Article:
This study has limitations. We assumed new pacifier use was a result of our intervention and discounted delayed pacifier discontinuance that might have resulted from our intervention. This assumes that parents would not discontinue pacifier use as a result of our intervention. We feel that this is a reasonable assumption. The ideal approach would be to randomize parents to receive this SIDS risk reduction information or not. We felt that withholding information that is known to decrease SIDS to measure the effectiveness of our intervention would be unethical. Even if we were to accept that not providing this information amounted to ‘usual care’ we would still have had to obtain consent from ‘usual care’ patients in order to perform the initial and follow-up surveys. Parents might well inquire why pacifier use was being asked after. They would likely be unimpressed if they were being assigned to ‘usual care’, and that we intended to withhold lesser known but consistently effective pacifier recommendations to prevent SIDS. It is difficult to conceive how a study design that willfully withheld such information from parents would not damage the trust between researchers and their community. This would be particularly the case should a SIDS case occur in a non-pacifier using infant in the control group. We addressed this limitation as best we could by controlling for other factors that may affect caregiver knowledge.
Our analysis of factors associated with adoption and early discontinuation of pacifier was limited by small numbers despite our large overall sample size. Nonetheless our findings that older age decreases pacifier uptake and increases pacifier discontinuation seems reasonable. Moreover we also identified a modifiable risk factor for early discontinuation which was the same as for actual use suggesting internal consistency in our findings. We accepted parental reports as being accurate. However we had no way to verify the veracity of their statements or of actual pacifier use or actual otitis media. We also did not quantify beyond “yes” or “no” for knowledge of each SIDS prevention recommendation. These would however tend to bias our comparisons of caregiver knowledge of different recommendations to the null.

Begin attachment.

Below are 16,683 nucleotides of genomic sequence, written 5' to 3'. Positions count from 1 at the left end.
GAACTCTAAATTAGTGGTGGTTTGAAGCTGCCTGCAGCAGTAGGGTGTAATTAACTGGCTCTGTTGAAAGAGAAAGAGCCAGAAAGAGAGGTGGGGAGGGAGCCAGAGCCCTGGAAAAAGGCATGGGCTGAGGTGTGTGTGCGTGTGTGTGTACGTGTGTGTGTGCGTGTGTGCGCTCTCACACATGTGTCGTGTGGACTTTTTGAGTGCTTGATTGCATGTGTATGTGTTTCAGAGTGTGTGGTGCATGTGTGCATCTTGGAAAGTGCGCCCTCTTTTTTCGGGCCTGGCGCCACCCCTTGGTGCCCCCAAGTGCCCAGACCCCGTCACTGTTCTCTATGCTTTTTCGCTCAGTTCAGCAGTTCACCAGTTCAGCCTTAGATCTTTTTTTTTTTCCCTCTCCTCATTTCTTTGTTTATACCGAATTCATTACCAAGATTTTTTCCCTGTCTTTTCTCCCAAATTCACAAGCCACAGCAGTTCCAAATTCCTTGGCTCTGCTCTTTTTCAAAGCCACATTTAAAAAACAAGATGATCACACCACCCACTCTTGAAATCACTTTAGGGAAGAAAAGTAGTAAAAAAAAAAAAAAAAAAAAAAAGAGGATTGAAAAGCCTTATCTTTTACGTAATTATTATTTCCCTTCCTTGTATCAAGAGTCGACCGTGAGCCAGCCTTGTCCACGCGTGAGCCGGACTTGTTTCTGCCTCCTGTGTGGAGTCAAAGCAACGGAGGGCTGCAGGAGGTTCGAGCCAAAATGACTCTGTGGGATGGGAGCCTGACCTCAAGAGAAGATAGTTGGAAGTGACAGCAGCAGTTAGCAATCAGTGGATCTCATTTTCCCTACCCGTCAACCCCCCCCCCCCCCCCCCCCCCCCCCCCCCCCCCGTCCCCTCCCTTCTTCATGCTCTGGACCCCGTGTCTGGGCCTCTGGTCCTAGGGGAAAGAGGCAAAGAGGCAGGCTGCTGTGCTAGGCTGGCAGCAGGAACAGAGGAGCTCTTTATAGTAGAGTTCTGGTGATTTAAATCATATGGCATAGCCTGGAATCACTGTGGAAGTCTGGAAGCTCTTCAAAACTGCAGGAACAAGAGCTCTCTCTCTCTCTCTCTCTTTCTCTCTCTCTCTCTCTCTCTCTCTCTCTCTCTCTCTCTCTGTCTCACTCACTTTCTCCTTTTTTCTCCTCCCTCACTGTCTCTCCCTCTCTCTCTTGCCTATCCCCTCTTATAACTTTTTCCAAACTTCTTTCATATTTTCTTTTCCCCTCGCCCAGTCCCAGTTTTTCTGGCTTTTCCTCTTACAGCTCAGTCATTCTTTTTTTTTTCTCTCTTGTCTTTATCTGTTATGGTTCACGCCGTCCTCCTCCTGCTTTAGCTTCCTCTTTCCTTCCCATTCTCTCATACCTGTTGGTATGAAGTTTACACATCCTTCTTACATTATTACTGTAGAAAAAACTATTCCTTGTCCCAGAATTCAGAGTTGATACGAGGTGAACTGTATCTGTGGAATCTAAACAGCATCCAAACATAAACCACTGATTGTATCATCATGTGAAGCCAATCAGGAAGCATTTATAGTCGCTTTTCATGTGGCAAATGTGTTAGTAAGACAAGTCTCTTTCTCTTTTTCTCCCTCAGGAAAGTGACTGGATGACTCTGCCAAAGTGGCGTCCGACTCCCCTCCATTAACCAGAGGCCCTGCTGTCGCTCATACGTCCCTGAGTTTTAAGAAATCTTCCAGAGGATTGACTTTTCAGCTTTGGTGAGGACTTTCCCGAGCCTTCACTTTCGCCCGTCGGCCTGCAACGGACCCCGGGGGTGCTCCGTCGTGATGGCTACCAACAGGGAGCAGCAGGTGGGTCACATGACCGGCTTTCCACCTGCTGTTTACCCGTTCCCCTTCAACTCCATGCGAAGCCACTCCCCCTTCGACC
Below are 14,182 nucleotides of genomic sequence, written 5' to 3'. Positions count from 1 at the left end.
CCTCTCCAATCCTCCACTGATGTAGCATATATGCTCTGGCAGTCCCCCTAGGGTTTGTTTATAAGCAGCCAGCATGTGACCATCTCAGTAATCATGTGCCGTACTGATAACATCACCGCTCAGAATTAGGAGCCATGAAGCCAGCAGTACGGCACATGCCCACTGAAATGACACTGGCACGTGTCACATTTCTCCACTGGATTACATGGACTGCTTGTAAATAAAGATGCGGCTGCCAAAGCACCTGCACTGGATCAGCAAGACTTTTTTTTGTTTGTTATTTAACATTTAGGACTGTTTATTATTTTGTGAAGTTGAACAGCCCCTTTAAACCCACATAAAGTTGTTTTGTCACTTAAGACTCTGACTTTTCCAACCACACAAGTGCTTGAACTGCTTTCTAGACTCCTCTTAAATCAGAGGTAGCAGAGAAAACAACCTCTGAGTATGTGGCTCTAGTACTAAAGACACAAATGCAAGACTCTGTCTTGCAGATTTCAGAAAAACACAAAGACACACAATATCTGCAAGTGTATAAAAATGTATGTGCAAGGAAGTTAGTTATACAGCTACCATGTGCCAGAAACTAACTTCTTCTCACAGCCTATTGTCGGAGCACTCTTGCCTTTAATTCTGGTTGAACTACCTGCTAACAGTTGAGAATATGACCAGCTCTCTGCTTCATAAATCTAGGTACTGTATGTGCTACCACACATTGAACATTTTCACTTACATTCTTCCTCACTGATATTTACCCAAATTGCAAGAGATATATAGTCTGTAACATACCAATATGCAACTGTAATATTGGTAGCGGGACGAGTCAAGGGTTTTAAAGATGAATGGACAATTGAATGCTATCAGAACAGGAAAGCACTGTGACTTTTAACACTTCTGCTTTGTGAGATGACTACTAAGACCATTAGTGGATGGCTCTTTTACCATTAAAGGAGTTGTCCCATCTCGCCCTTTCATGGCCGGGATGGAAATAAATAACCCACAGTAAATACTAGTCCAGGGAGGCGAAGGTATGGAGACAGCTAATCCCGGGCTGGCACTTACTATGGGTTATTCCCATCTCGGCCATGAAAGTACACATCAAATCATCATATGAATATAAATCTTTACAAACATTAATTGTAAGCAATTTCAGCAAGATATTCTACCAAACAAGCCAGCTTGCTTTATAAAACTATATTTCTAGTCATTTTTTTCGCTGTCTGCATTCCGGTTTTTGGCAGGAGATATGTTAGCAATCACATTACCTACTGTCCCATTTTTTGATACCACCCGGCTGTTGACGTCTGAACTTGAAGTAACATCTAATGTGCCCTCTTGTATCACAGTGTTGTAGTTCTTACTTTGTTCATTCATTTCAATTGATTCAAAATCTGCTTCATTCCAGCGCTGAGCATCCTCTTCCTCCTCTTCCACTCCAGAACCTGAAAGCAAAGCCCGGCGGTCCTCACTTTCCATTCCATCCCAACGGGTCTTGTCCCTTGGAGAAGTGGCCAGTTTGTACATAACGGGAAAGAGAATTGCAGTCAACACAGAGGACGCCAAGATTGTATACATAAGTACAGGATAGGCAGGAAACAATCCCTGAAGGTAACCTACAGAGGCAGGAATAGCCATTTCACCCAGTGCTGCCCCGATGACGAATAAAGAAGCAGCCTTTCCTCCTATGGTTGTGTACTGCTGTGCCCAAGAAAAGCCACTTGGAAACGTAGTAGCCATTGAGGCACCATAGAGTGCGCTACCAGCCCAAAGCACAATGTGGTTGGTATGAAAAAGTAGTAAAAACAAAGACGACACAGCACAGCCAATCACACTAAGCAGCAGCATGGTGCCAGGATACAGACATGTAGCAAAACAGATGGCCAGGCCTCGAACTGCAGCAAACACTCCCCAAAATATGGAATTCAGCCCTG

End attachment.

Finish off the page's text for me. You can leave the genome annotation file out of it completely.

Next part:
We standardized the time to follow-up rather than choosing to follow-up when the child was aged six months. This facilitated assessment of the intervention but was less patient centered. We relied on caregiver reporting and recall of outcomes. Because we used only a single site, external validity is unproven. Nonetheless our finding that parental knowledge of other SIDS recommendations was similar to that reported by other investigators supports the external validity of our findings (Gibson et al., 2000). Our study was powered to demonstrate increased pacifier adoption not a decreased SIDS rate. We did not measure changes in the adoption of other recommendations. Collecting this additional comparative data would have lengthened the interview process and potentially decreased caregiver cooperation. We also had difficulty completing follow-up, a common difficulty in patient populations such as ours. There were some differences between those in whom follow up succeeded and failed. Caregivers in whom follow up failed were less likely to answer questions about SIDS prevention education in either the clinic or the hospital; they were also slightly older. However these differences did not persist in multivariable analysis. Finally, we had to rely on a simple pamphlet without the benefit of language optimization which could have increased efficacy (Buller et al., 2000).
Parental knowledge of the role of pacifiers in SIDS prevention was modest and much less than for other recommendations. Starting a pacifier prior to hospital discharge after birth was associated with greater use and lower discontinuation rates in the following year. Our broadly targeted ED-based educational intervention was labor intensive but appeared successful in increasing pacifier use. Pacifier use was not associated with increased otitis media.